On 19 April 1994, eight days before South Africa’s first democratic elections, Mandela, President FW de Klerk and Buthelezi signed the Solemn Agreement for Peace and Reconciliation, committing to convene international mediation as soon as possible after the elections to deal with outstanding issues from the negotiating table. Based on this commitment from Mandela and de Klerk, the IFP agreed to participate in the elections. However, this mediation has not taken place.

In South Africa’s first democratic elections, on 27 April 1994, the IFP won more than 2 million votes, securing seats in President Mandela’s Cabinet. Buthelezi was appointed Minister of Home Affairs, serving in this post from 1994 until 2004. He continues in this position for the next ten years, piloting the full legislative and policy transformation of the Department.

On the very first occasion that President Mandela was out of the country, he appointed Buthelezi as Acting President; a position that Buthelezi will fill 22 times over the next ten years, under President Mandela and President Thabo Mbeki. He continued to be an ordinary Member of Parliament (MP) until his death.

At the 150th anniversary of the birth of Dr John Langalibalele Dube, in 2020, the founding President of the South African National Native Congress (SANNC), the Dr JL Dube Institute invited Buthelezi to deliver the memorial lecture. 

As traditional Prime Minister to the Zulu Monarch and Nation, on 12 March 2021, Buthelezi paid tribute at the memorial service for His Majesty King Goodwill Zwelithini kaBhekuzulu, whom he served for almost fifty years.

On 7 May 2021, Buthelezi is again called upon to pay tribute, to Her Majesty Queen Shiyiwe Mantfombi Dlamini Zulu, the Regent of the Zulu Nation. Following the funeral, Buthelezi read Her Majesty’s will in which King Misuzulu kaZwelithini was appointed as heir to the throne.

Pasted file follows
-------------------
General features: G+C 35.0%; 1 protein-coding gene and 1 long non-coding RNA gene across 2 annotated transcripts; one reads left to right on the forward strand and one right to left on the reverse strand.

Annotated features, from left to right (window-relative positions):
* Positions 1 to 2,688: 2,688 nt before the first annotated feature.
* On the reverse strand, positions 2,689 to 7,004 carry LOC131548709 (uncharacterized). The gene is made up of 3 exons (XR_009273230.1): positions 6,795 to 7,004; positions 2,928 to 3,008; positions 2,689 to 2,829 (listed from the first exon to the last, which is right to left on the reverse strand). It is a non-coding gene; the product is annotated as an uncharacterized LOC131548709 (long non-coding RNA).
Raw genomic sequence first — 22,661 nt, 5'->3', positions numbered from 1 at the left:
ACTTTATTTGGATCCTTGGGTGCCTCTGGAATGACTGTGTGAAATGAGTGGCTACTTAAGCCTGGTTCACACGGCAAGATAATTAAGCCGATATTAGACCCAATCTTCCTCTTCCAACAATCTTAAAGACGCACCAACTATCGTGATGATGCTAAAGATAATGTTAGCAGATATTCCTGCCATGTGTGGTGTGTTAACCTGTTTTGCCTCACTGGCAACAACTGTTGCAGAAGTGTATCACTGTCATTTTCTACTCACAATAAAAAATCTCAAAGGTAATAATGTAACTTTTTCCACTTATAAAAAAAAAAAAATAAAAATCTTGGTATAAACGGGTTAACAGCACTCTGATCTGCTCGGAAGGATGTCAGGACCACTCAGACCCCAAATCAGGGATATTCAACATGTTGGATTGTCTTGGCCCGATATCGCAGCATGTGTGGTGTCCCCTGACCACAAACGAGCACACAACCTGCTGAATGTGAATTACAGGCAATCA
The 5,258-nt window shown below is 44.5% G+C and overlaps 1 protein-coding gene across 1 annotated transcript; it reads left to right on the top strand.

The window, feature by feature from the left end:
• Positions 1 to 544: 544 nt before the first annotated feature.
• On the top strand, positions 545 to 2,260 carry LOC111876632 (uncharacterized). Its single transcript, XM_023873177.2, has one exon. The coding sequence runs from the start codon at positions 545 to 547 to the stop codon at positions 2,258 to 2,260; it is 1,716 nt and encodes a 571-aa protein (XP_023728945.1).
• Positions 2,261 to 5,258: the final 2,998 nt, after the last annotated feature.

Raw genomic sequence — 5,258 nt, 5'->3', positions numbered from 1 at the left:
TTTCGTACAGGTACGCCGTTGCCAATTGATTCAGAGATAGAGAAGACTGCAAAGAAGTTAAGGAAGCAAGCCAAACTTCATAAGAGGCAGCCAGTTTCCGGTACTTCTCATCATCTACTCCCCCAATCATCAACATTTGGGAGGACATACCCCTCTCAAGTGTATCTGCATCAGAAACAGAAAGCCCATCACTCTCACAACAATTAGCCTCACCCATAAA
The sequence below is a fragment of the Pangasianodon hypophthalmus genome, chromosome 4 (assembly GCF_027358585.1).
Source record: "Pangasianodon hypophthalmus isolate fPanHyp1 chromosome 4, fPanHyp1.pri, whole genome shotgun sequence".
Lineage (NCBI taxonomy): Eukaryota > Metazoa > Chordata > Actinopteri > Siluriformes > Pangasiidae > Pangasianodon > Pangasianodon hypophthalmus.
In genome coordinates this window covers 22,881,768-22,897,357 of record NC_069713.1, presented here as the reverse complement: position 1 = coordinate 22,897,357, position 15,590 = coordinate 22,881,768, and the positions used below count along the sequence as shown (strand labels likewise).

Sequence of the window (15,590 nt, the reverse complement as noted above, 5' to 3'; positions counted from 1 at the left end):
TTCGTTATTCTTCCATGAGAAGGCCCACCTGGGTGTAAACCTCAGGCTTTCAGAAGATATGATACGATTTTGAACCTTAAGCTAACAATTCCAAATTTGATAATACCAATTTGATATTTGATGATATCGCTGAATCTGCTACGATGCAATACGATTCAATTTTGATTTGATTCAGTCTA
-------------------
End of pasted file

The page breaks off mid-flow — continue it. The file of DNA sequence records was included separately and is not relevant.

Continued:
Buthelezi played an important role in the installation of King Misuzulu. He insisted that culture dictated that he succeed his father, as his mother, Queen Mantfombi Dlamini-Zulu, came from the royal family of eSwatini.

However, the two fell out early over the issue of the Ingonyama Trust Board, King Misuzulu dethroned former judge Jerome Ngwenya as chairperson of the board.

In May 2023, Buthelezi convened a meeting of Amakhosi, Zulu royals, and mayors (as observers) in Empangeni to talk about the issue and his fears that the Ingonyama Trust land could soon be lost. That sparked concerns within the inner circle of the king that Buthelezi was mobilising to dethrone him.

The cracks widened when he said the monarch was in eSwatini being treated for suspected poisoning, and the king’s office vehemently denied that.

That fallout was the culmination of a long behind-the-scenes power struggle and disagreements between King Misuzulu KaZwelithini and Buthelezi.

Insiders said the king wanted to end the decades-long stranglehold of the Buthelezi’s over the Zulu monarch by appointing Prince Mthokozisi Mahlobo as the next Zulu traditional prime minister. He wanted to do that by making Mahlobo an understudy of Buthelezi by appointing him as deputy traditional prime minister, a position that had never been there in the hierarchy of the Zulu kingdom.

Feeling undermined, Buthelezi, who allegedly wanted to be succeeded by his son, Prince Zuzifa Buthelezi, asked the monarch to feel free to be at liberty to release him from his duties rather than making Mahlobo his deputy.

He died before they could reconcile.

Even though Chief Buthelezi played an important role in getting King Misuzulu KaZwelithini to take over the throne after the death of his father, King Goodwill Zwelithini,  in March 2021, the current king will not attend the funeral. King Misuzulu, also missed the funeral of his mother, Queen Mantfombi Dlamini-Zulu in May 2021. King Misuzulu and some of his inner circle will have to stay away because of centuries of cultural practices of some of the Nguni monarchs (Zulu, Swati, Ndebele, and Xhosa).

Cultural experts have explained that Zulu monarchs (and some Nguni kings as well) do not attend funerals and that people who have been to funerals or anywhere where there is a corpse or a bereavement, have to spend time away, later cleansed before they could meet or come anywhere near the king.